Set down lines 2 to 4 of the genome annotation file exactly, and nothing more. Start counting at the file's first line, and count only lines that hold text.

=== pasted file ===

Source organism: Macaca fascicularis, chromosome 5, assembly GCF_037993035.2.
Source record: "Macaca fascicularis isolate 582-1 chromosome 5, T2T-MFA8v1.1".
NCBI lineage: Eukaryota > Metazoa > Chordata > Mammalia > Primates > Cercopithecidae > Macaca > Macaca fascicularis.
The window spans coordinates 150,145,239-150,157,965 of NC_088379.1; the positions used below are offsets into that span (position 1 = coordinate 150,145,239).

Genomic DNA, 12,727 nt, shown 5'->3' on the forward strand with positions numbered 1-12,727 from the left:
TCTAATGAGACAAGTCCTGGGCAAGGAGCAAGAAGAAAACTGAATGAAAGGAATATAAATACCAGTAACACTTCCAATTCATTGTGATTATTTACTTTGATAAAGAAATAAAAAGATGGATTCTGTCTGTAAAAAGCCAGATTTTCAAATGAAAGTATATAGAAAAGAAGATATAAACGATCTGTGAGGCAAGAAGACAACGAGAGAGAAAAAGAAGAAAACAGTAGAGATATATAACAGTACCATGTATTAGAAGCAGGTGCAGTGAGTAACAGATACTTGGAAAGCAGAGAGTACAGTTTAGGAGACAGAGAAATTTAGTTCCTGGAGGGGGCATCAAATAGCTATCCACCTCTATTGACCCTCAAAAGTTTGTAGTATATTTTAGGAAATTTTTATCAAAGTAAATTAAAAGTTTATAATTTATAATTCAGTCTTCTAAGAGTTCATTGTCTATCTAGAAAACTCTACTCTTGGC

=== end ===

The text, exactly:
Source record: "Macaca fascicularis isolate 582-1 chromosome 5, T2T-MFA8v1.1".
NCBI lineage: Eukaryota > Metazoa > Chordata > Mammalia > Primates > Cercopithecidae > Macaca > Macaca fascicularis.
The window spans coordinates 150,145,239-150,157,965 of NC_088379.1; the positions used below are offsets into that span (position 1 = coordinate 150,145,239).